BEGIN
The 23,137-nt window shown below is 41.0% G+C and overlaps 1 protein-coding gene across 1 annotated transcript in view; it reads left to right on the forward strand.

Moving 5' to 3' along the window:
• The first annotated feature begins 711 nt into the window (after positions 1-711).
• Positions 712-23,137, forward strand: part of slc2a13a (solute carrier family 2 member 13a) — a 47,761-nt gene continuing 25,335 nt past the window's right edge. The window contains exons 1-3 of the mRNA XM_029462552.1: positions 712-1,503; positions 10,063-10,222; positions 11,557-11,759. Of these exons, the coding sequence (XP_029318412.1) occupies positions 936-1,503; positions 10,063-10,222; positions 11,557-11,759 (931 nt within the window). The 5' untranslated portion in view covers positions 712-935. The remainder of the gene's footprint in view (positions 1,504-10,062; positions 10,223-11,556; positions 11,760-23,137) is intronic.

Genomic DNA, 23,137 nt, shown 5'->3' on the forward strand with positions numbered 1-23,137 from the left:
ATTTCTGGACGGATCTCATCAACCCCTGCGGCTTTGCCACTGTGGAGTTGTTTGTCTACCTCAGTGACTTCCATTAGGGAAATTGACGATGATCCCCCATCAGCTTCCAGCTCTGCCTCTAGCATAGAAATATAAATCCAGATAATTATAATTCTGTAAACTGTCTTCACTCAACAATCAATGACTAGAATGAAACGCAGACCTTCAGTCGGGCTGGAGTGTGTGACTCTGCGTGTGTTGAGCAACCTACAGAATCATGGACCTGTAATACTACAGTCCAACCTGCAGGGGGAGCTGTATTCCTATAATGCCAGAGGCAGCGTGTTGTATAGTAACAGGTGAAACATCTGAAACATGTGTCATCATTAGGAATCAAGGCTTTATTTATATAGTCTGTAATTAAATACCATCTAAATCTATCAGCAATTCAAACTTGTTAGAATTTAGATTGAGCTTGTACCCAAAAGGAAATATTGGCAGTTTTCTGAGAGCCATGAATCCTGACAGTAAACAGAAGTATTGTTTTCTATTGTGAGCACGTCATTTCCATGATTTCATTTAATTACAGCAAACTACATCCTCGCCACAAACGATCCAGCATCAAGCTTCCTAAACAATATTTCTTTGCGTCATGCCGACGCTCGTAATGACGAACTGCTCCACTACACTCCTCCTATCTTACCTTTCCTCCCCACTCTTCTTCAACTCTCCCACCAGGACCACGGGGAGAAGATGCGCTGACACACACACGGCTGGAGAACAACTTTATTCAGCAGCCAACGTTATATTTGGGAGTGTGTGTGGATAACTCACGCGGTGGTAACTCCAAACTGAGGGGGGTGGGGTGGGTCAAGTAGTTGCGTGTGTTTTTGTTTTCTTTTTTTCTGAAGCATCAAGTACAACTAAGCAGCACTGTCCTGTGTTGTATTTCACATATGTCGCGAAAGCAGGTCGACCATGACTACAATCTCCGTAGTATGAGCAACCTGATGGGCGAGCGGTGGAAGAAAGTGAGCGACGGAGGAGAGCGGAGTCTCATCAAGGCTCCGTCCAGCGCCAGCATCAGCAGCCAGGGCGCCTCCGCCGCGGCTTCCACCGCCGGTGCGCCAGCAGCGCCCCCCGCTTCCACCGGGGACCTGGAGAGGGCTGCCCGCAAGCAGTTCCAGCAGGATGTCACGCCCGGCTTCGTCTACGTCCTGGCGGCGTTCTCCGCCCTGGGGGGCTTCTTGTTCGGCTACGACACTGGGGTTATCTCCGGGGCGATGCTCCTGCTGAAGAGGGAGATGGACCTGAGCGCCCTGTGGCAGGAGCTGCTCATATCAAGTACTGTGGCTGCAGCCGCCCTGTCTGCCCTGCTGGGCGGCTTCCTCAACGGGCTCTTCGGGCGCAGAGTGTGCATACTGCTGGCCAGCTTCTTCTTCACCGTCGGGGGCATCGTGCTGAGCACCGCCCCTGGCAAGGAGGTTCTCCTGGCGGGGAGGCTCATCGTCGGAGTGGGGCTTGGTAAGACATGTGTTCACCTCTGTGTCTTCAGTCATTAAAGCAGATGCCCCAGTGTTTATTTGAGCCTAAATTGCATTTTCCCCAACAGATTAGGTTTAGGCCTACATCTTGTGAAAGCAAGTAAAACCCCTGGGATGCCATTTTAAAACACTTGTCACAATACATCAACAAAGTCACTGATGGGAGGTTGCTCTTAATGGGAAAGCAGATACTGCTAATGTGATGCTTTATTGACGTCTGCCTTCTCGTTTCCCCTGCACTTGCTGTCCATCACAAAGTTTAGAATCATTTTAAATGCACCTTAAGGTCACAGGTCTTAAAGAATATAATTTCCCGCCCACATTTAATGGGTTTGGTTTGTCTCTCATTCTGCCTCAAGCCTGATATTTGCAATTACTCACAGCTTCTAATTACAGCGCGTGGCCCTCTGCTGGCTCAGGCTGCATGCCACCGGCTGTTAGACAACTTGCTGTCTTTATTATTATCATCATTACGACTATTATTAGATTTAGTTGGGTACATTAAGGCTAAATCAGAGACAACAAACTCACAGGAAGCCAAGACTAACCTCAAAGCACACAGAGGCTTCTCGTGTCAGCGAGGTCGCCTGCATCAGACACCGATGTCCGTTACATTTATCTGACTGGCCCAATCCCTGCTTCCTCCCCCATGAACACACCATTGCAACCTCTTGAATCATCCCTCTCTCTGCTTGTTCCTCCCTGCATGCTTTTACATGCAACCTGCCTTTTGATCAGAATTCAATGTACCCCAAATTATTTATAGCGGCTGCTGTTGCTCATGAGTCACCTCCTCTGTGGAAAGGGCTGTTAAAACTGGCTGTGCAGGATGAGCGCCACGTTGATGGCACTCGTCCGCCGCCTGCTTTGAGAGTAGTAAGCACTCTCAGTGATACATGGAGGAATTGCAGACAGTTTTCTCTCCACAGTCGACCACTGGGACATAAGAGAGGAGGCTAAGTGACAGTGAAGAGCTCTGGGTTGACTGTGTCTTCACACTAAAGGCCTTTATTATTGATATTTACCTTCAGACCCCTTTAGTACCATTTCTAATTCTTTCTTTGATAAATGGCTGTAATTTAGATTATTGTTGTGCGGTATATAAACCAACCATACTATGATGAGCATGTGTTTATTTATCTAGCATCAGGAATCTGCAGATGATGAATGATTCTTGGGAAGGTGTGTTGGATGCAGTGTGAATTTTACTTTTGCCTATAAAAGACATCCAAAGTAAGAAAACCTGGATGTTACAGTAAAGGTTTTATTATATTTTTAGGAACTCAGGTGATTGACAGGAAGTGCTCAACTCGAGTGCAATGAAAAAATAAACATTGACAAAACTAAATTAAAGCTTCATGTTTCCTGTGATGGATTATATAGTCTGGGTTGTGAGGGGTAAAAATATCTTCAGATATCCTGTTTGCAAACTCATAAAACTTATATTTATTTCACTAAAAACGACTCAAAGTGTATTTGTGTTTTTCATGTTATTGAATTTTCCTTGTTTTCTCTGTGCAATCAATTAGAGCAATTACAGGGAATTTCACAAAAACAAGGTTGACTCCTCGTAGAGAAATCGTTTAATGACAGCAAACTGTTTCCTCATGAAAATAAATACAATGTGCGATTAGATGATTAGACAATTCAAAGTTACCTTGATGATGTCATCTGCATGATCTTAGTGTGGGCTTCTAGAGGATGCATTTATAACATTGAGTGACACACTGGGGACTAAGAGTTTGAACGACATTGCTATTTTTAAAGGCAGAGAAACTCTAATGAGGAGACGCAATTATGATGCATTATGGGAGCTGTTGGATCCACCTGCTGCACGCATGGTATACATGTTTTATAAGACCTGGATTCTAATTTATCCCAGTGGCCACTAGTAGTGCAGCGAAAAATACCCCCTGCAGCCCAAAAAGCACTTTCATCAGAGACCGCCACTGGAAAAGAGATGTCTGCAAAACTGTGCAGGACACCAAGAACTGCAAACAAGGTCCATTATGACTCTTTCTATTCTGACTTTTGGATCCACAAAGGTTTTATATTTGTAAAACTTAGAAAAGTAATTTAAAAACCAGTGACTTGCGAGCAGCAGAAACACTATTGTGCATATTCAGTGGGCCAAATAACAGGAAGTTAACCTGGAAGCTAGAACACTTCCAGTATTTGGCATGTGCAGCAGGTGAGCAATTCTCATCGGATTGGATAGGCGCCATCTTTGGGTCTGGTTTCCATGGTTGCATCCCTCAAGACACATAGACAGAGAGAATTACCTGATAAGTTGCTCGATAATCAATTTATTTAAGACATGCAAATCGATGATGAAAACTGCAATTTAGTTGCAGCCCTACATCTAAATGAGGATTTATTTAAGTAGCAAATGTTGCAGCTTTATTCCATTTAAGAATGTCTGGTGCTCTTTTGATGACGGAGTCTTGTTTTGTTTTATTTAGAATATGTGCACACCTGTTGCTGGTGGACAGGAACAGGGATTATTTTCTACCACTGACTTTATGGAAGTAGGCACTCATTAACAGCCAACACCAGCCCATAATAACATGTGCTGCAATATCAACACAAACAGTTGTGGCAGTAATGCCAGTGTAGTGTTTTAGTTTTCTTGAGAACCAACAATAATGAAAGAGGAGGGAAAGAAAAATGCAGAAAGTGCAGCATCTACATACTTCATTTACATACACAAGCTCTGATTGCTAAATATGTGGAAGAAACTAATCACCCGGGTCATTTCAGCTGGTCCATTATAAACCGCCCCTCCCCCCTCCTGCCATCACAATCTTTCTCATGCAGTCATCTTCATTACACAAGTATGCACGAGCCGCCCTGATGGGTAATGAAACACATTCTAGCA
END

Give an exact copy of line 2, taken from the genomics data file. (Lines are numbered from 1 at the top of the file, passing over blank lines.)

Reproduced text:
Moving 5' to 3' along the window: